A star football student-athlete between 1997 and 2000 whose 3,838 career rushing yards is second on the Pirates’ all-time rushing chart, Coley rushed for a school-record 253 yards in a 2000 game against Morgan State. That same year, he also scored a school record 38 touchdowns and earned SBN All-America honors.
Ranked No.3 among HU’s all-time women’s leading scorers with 1,795 career points, Cooper’s 15.2 career scoring average ranks her No.4 all-time at HU in that category. She led the Lady Pirates in scoring and rebounding in 1983-84 with averages of 13.4 points and 8.0 rebounds a game and was the American Women’s Sports Federation’s regional player-of-the-year in 1985-86, when she averaged 19.0 points a game.
The star player on the Lady Pirate team that captured the NCAA’s Division II national championship in 1987-88 with a 33-1 record, Dolberry is the all-time leading scorer in HU and Virginia women’s basketball history with 2,645 career points. The four-time All-CIAA performer and three-time CIAA player-of-the-year also ranks first at HU in career blocked shots (137), second in career rebounding (1,252) and second in assists (449).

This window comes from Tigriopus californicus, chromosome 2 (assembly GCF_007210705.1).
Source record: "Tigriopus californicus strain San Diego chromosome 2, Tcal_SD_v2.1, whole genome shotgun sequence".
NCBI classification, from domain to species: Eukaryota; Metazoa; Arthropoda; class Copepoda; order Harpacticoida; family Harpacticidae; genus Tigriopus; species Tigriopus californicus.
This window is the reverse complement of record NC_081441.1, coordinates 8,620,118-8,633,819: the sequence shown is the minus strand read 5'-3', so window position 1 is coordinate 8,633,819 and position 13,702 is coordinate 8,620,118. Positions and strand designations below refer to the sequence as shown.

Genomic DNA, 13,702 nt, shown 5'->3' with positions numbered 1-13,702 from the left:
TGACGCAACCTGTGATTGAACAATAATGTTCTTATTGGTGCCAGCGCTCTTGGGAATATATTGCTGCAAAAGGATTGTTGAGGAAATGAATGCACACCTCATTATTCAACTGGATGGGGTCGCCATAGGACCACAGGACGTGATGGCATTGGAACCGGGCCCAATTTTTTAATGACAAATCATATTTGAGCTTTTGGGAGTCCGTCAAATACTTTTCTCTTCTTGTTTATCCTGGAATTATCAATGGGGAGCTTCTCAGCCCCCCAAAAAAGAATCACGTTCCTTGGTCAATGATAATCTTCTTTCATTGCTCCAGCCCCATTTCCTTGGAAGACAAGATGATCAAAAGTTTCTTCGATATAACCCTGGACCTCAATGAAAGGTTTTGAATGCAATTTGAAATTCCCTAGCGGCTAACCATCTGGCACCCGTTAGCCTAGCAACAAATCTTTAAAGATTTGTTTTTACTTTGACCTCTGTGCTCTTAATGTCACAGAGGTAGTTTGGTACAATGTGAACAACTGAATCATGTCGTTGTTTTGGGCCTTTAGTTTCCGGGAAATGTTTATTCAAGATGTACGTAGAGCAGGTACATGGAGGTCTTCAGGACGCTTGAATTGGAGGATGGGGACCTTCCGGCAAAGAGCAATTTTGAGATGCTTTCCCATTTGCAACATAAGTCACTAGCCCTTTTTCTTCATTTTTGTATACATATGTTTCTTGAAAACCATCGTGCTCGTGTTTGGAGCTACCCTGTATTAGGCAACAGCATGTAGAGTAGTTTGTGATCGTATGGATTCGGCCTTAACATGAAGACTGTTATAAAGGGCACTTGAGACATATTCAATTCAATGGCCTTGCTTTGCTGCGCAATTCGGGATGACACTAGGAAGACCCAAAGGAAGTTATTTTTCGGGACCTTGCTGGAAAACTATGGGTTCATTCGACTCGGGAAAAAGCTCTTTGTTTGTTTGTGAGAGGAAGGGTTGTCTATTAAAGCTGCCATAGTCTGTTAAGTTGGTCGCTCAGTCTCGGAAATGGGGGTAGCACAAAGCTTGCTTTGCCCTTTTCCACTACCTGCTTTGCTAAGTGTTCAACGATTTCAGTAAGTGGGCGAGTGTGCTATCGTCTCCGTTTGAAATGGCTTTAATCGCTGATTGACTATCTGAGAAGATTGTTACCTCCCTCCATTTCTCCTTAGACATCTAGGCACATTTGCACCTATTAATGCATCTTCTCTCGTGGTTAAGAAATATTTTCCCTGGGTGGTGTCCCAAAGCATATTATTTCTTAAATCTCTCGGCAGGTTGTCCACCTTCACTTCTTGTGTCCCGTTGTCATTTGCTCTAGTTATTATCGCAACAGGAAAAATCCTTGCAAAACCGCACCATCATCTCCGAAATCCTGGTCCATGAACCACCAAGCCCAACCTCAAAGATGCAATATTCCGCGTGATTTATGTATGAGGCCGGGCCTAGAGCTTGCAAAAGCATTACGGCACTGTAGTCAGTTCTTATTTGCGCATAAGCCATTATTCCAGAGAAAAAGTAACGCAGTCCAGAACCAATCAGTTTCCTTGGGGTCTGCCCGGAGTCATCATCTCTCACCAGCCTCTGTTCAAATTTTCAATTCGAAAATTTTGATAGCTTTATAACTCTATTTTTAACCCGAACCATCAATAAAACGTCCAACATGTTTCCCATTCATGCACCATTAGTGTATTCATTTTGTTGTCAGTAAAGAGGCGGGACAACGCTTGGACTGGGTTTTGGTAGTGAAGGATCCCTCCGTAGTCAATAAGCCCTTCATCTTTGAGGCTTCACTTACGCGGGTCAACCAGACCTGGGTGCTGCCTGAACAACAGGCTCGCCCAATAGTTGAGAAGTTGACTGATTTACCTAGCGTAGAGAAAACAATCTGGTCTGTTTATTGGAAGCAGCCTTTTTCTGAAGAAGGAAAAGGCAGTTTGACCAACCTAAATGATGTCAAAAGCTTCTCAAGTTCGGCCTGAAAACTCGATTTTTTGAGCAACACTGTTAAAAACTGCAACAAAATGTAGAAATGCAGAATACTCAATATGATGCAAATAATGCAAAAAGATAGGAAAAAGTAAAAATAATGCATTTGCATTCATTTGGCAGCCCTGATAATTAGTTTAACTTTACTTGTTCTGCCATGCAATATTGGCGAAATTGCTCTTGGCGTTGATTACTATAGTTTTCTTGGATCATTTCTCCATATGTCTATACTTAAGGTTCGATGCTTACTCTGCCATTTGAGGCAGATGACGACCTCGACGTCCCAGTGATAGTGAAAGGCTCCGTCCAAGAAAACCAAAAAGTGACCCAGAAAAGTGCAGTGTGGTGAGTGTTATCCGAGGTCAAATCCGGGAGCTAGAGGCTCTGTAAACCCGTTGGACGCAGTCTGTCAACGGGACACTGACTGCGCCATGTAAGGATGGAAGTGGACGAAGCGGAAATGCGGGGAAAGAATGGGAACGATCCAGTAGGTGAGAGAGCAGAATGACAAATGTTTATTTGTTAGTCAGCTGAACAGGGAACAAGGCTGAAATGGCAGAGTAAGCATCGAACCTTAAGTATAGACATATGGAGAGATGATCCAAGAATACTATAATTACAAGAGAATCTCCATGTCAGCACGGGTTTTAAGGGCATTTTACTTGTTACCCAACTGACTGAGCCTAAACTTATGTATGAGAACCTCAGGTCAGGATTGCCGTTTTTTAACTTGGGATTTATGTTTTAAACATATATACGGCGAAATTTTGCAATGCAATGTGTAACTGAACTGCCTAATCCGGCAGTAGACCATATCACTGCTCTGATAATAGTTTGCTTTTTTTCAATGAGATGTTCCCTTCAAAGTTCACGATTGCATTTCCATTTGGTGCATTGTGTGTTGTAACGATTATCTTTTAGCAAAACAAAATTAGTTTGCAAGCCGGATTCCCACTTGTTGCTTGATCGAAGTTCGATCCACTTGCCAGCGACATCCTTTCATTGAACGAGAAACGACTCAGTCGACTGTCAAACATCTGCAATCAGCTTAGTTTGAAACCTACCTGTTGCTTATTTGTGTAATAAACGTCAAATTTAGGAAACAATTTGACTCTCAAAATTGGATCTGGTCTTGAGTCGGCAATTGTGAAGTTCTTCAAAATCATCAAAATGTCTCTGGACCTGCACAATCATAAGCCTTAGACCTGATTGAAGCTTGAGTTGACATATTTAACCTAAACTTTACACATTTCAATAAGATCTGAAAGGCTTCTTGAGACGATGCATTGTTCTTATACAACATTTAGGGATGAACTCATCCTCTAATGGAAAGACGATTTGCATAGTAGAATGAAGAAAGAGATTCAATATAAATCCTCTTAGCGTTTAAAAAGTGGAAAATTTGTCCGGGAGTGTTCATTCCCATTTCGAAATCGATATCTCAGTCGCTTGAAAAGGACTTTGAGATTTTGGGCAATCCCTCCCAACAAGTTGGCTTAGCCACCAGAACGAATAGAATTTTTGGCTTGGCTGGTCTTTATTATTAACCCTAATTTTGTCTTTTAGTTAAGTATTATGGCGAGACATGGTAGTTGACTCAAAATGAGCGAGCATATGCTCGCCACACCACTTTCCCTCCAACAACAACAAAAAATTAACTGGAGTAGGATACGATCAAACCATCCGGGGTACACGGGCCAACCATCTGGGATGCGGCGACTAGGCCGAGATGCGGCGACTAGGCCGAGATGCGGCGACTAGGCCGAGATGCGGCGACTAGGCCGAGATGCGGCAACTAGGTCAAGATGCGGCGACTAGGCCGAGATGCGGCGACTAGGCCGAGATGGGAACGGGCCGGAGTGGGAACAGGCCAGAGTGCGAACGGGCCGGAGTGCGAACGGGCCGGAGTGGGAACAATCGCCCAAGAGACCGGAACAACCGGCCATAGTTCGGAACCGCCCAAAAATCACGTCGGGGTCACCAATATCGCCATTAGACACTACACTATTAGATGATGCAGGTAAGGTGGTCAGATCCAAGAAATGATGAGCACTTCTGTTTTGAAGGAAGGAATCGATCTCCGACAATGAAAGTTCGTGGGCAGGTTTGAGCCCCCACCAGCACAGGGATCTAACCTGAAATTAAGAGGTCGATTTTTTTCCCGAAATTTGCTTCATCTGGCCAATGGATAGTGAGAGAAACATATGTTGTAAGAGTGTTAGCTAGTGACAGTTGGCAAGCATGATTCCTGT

A stalwart defensive end for the Pirates’ football team between 1974 and 1978, Doss’s performance on the field led to his selection as an NAIA All-American in 1977 and as an honorable-mention Associated Press All-American in both 1976 and 1977. He went on to play 10 seasons with the Los Angeles Rams of the NFL.
Henry “Hank” Ford